Lingua Ignota - "Butcher of the World" It's hard to categorize exactly what Lingua Ignota, a.k.a. Kristin Hayter, does in her music. But one thing's for sure: it's always a wild ride. On her latest single, "Butcher…
EVIL GREED invited Kristin Hayter (Lingua Ignota) and Tristan Shone (Author & Punisher) to talk about their favorite records including Full of Hell, Yob, Ulver, Thou, The Body, Amenra, Chelsea Wolfe, Sunn O))), Sleep, Boris and Merzbow…
Kristin Hayter believes extreme music is overdue a reckoning with misogyny and violence – and uses her own ‘survivor anthems’ to spread the word.
Lingua Ignota is swinging a pair of bright-white lights from her arms and screaming on the floor of the London venue Electrowerkz. Her intense industrial electronics and guttural growls startle the crowd; when she breaks into her haunted cover of Jolene, they are stunned into silence. “I want people to have to deal with me in a way that they don’t usually have to deal with someone on a stage,” she says later. “Nobody really expects to be the subject of someone else’s concert.”
Lingua Ignota, AKA Kristin Hayter, is a survivor of abuse who calls her hybrids of folk, spiritual, industrial and metal music “survivor anthems”. Two years ago, the Rhode-Island-based musician self-released an album called All Bitches Die. Its emotional rawness – all anguished howling and spitting fury – paired with moments of melodic beauty give it an extraordinary power. She is unflinching in her descriptions of violence (“He beat me till my teeth were scattered / Like pearls across the red, red ground”) and her hunger for revenge (“I repay evil with evil”).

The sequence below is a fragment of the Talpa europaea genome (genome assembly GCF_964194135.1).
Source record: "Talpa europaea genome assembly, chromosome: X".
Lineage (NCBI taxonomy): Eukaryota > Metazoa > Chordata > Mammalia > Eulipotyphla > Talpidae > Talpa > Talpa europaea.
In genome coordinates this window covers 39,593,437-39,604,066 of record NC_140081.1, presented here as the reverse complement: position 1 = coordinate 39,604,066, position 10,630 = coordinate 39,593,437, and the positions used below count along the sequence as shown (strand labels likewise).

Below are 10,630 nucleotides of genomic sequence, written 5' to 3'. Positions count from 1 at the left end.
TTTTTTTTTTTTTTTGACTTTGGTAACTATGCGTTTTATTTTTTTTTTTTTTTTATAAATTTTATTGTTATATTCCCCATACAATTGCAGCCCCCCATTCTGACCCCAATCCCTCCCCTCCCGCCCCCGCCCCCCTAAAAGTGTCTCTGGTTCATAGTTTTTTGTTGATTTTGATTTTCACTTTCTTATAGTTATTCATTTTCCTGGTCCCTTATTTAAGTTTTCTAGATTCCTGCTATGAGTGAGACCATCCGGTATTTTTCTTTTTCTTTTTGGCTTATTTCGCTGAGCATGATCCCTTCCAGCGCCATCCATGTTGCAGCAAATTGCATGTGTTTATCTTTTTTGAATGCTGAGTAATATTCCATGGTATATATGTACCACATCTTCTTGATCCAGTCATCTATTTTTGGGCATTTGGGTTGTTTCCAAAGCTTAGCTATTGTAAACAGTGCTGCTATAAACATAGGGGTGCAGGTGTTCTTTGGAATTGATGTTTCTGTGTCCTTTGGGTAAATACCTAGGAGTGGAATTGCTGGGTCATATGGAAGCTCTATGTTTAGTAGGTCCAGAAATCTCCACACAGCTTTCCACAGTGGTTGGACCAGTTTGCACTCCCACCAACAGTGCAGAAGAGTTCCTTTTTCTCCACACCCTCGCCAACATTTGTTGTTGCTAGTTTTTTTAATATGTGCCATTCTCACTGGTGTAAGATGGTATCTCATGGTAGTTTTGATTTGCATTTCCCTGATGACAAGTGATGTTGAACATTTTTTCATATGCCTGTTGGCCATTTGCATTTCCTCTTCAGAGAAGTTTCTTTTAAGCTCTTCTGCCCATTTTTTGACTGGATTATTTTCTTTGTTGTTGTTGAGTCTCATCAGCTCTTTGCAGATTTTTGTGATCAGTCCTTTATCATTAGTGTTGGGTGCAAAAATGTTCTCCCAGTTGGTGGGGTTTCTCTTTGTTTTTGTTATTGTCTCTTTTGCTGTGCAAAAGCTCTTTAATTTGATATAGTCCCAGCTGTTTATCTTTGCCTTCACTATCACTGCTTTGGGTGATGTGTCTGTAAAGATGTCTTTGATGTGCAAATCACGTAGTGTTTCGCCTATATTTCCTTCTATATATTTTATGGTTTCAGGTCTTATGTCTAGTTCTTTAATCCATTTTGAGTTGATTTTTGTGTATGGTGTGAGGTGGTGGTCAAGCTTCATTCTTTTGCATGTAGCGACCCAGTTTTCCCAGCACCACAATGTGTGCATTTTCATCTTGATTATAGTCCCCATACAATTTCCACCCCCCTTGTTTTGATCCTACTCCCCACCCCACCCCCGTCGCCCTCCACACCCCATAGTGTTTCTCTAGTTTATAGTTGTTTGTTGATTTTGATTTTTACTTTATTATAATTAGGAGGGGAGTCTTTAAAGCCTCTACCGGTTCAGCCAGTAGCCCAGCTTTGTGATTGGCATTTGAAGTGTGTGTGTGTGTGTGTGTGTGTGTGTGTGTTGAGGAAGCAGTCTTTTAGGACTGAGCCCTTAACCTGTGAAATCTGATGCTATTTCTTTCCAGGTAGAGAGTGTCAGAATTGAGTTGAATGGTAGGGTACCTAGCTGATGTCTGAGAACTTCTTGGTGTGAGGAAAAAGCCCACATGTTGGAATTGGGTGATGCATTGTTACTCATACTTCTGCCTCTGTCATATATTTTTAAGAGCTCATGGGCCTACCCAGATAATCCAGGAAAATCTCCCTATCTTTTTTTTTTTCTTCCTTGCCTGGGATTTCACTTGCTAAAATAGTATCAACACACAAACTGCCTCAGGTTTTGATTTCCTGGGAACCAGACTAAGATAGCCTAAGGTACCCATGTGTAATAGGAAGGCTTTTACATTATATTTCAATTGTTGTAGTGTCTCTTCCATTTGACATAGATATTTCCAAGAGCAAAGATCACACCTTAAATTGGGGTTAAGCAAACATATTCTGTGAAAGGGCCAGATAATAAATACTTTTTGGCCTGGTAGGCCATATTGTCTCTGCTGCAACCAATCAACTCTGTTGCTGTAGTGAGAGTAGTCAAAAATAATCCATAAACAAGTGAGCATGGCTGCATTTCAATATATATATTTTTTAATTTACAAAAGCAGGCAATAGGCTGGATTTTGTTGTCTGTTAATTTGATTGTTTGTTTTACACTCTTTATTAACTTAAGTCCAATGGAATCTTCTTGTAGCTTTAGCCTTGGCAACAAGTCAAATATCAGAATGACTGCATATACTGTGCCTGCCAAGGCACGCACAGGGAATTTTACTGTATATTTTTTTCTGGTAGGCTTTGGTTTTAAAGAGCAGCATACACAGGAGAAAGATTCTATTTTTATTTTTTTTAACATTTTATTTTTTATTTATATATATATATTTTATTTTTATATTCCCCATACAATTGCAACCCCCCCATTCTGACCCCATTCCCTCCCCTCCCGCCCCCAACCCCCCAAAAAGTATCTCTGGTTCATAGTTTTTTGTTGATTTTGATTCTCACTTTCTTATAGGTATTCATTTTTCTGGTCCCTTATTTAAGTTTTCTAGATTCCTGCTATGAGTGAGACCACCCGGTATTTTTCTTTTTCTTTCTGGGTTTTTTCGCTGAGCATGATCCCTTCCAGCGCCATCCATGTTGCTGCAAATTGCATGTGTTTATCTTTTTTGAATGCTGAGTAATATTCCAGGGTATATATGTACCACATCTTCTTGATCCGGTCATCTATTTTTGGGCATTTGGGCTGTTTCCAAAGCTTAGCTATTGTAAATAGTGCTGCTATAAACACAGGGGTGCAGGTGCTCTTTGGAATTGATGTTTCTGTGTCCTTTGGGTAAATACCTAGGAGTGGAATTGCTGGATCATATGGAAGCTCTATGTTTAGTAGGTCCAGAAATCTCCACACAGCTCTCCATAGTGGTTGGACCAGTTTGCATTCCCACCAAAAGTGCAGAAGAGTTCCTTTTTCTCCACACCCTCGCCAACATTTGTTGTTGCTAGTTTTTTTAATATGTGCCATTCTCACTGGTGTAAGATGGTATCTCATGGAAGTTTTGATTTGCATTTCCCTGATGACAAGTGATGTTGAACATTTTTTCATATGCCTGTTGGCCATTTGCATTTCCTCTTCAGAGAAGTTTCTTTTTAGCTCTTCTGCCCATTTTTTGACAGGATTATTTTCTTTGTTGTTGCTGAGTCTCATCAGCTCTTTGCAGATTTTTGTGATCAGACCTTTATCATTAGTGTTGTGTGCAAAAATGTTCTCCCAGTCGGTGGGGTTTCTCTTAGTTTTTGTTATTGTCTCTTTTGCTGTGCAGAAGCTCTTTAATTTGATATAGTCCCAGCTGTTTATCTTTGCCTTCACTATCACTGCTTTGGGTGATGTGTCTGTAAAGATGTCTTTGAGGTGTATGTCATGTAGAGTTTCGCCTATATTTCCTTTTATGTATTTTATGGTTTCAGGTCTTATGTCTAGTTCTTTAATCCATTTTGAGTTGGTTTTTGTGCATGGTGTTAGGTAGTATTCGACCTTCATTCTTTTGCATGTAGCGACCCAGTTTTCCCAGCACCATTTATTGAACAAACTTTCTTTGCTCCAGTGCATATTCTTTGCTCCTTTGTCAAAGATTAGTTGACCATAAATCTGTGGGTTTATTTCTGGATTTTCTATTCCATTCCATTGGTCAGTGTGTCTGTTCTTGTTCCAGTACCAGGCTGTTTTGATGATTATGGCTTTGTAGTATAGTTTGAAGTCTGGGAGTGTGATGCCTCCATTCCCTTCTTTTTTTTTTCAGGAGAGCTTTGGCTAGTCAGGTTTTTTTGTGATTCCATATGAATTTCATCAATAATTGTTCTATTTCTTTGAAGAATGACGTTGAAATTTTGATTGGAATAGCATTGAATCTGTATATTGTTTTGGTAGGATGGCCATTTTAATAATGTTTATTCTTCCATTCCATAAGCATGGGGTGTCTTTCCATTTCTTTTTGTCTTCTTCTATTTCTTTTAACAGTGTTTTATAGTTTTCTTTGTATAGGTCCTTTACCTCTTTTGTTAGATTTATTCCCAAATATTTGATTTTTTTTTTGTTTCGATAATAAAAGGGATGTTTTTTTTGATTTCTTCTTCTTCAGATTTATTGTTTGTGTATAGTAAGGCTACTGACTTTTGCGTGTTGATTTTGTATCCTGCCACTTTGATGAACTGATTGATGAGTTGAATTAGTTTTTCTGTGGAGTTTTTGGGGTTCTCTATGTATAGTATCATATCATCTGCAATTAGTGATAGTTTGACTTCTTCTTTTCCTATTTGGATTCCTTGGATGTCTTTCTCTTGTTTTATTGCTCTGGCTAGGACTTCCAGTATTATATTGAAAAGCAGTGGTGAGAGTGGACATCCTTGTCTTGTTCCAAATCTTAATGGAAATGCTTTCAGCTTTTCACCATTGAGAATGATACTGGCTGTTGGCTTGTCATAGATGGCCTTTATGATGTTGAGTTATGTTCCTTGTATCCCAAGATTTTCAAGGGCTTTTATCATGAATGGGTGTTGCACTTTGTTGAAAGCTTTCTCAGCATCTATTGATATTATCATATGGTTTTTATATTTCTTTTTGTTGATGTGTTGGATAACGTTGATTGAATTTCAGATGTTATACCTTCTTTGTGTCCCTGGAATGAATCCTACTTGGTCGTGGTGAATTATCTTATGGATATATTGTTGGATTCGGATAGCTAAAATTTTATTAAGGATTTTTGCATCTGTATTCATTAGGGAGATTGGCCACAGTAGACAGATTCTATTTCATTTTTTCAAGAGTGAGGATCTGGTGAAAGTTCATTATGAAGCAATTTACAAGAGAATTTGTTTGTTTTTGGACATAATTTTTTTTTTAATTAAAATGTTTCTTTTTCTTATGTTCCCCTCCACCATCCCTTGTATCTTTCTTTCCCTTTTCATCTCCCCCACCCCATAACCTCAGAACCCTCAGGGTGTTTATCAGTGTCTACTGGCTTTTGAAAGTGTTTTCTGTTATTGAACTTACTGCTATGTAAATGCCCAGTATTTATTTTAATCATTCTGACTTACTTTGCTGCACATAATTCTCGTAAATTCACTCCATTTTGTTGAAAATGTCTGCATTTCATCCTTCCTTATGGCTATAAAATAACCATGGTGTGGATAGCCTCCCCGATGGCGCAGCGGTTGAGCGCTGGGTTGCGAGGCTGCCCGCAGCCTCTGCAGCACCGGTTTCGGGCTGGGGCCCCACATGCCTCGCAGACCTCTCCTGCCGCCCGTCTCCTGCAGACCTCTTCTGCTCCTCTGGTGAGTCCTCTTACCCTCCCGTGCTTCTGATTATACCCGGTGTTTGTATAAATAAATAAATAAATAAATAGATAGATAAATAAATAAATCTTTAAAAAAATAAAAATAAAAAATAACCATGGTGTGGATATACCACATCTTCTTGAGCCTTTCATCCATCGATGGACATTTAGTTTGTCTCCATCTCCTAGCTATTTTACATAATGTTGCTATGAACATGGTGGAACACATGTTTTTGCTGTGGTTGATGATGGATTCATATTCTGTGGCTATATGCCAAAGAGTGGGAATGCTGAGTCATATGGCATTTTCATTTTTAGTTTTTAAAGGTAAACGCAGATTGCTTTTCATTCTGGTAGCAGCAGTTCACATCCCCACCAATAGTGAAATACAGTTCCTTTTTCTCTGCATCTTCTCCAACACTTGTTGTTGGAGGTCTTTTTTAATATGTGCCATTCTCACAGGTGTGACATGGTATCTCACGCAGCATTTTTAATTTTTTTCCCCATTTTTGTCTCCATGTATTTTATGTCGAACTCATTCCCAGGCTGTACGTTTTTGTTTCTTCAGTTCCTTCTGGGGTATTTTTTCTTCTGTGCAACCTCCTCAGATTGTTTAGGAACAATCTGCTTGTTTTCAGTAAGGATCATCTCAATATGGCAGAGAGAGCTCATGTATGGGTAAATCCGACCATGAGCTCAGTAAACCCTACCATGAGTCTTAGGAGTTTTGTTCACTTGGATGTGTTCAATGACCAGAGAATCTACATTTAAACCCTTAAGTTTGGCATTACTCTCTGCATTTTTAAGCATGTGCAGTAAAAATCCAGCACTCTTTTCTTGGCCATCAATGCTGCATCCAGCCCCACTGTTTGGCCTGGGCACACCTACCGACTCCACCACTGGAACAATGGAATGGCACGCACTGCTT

Extreme music is overdue a reckoning with misogyny and violence – Hayter says one of her abusers was “a very powerful noise musician in the Providence community” – making her use of heavy music as a tool for catharsis even more remarkable. “A lot of my work comes out of extreme music and heavy music that’s in a misogynist context,” she says. “I’m trying to re-contextualise that phallocentric format for people who need it.”
When Nine Inch Nails released their second full-length album, The Downward Spiral, on March 8th, 1994, it immediately sent shock waves through the alternative music scene with its bold concept (Trent Reznor's dark examination of obsession, suffering and self-destruction) and even bolder industrial-rock sound and expert songcraft. Not long after, thanks to inimitable singles like "Closer," the album became a surprise mainstream hit and against all odds now ranks as one of the decade's most commercially successful albums, as well as one of its most artistically enduring. On the eve of The Downward Spiral's 25th birthday, we asked some of our favorite contemporary musicians to talk about their experiences with this pivotal record.
Below, Lingua Ignota mastermind Kristin Hayter explains why Downward represents “an era of crushing pubescent defeat, self-loathing, unstoppable acne, braces” and how Trent Reznor’s complex architectural compositions influenced her own creativity.